The Espresso display has a number of features that fall into the same category as the power consumption issue; at first glance this seems like a disaster, but when you use the display, the objections disappear. Another example is screen resolution; both the $529 13-inch monitor, the $669 13-inch touchscreen monitor, and the $749 top-end 15-inch touchscreen monitor are only 1920 x 1080 (roughly 2 million pixels). Compare that to the 12-inch iPad Pro, which is smaller but has a resolution of 2048 x 2732 (roughly 5.6 million pixels), and on paper the Espresso display doesn’t make sense. Not as fast, though, because the iPad, like the iPhone that introduced the concept of Retina displays, is meant to be portable. When you leave the espresso display on a protective cover or on a stand, it can be quite far from your eyes, which, in my experience, is not a big deal in most working situations.

This is where the inclusion of a pen as an optional accessory confuses the positioning of the Espresso display, I think: the screen is meant to be placed on your desk, further away from your face than a portable device. As a result, the slightly limited resolution doesn’t bother me at all. Take it and use it as a touch screen and everything will change at once; the text is not as crisp as it is on my macbook air. (That makes sense, too, since the Air has a 2560 x 1600 display, which is 4 million pixels, give or take, and text looks smooth as butter.) And, obviously, to use it with a pen, you have to stand up. close and personal with him.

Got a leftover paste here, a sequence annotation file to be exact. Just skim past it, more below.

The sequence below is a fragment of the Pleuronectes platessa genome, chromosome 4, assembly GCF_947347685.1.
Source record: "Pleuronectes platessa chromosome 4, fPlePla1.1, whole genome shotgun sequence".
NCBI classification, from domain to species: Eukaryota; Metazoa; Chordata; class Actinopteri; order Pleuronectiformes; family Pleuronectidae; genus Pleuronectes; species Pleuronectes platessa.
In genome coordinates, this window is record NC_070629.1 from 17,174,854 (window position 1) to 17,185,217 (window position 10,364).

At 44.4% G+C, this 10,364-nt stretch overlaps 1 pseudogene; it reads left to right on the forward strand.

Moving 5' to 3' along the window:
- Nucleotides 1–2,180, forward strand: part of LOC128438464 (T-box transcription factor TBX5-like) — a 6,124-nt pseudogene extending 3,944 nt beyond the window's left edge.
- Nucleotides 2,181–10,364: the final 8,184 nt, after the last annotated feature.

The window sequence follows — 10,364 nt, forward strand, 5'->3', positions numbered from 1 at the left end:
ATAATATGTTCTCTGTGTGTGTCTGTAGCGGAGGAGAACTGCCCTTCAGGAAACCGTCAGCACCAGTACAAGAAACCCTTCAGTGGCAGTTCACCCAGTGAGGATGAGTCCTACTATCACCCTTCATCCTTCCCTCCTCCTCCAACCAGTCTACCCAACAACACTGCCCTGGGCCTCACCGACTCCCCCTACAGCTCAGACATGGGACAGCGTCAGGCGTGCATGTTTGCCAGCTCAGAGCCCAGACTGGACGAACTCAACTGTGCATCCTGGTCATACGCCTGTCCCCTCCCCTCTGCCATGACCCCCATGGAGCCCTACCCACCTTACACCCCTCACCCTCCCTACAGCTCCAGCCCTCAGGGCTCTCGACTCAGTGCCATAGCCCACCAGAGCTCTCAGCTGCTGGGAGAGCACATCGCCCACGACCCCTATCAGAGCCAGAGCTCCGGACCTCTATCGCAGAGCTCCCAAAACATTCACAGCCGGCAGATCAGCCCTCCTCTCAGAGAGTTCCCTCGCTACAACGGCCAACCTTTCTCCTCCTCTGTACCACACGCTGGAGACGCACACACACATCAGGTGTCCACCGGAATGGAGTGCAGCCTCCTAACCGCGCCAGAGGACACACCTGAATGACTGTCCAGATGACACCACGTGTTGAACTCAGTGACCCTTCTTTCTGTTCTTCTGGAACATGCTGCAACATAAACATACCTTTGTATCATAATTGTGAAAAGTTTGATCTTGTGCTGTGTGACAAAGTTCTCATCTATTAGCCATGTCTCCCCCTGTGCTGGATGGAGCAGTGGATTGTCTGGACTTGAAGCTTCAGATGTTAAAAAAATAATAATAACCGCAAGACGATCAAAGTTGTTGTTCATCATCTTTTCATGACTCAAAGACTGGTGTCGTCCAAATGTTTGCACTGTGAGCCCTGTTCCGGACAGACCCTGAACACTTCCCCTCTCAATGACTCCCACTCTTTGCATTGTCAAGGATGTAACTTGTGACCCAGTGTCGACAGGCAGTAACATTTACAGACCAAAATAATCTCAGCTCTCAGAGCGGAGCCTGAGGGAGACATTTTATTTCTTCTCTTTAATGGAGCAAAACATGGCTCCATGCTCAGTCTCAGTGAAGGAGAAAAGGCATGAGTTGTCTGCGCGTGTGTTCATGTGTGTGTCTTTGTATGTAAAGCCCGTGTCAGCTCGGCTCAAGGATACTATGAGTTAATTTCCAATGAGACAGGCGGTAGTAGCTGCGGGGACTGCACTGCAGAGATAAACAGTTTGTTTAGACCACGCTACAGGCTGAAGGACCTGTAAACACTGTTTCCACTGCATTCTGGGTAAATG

Another issue I had was that the USB-C cables I took with me on the trip turned out to be power and data cables that the displays didn’t support. Completely my fault, of course, but feel free to rant here about cables that fit one connector (USB-C) really should be interchangeable with other cables that fit that connector. I know there are many technical and economic reasons why this isn’t possible, but using a USB-C cable that doesn’t have all the DisplayPort pins is terrible.

Espresso Display comes with some really smart software that enhances its capabilities even more. Rotate the screen sideways to landscape on the magnetic stand and it will report the orientation change to the computer, which will then respond by rotating the screen. Small details like this, dual USB-C ports, and other thoughtful design features make you realize that the team has come a long way in observing users and building a product focused on them.

The company told me that it plans to roll out additional features for displays via its espressoFlow software, including a number of features that will start to catch up with Wacom and other smart tablet tools for graphic designers. The company has delivered screens to over 10,000 people and the team has grown to over 20 full-time employees with ambitious roadmaps and aggressive expansion plans.

Will I spend $1,000 of my own money on this solution? It depends, honestly. I currently do most of my work in one of two modes: in the command center at home, where I have a permanent desk, 64GB of RAM, fast Intel i9 processors, and possibly infinite screen real estate. . The other mode is on the road — like when I’m at TechCrunch events, or browsing devices, or talking to the founders. In this mode, I only need my MacBook Air and voice recorder. In none of the operating modes, the espresso display makes much sense.

However, in the old days, when travel was easier, I definitely worked on the road for many weeks and months at a time. In this universe, I often yearned for a second screen and the extra flexibility to work from anywhere. Your mileage will of course vary, but for people who spend a lot of time on the road (or who need a quick solution for a second monitor), the Espresso Display might be just the thing.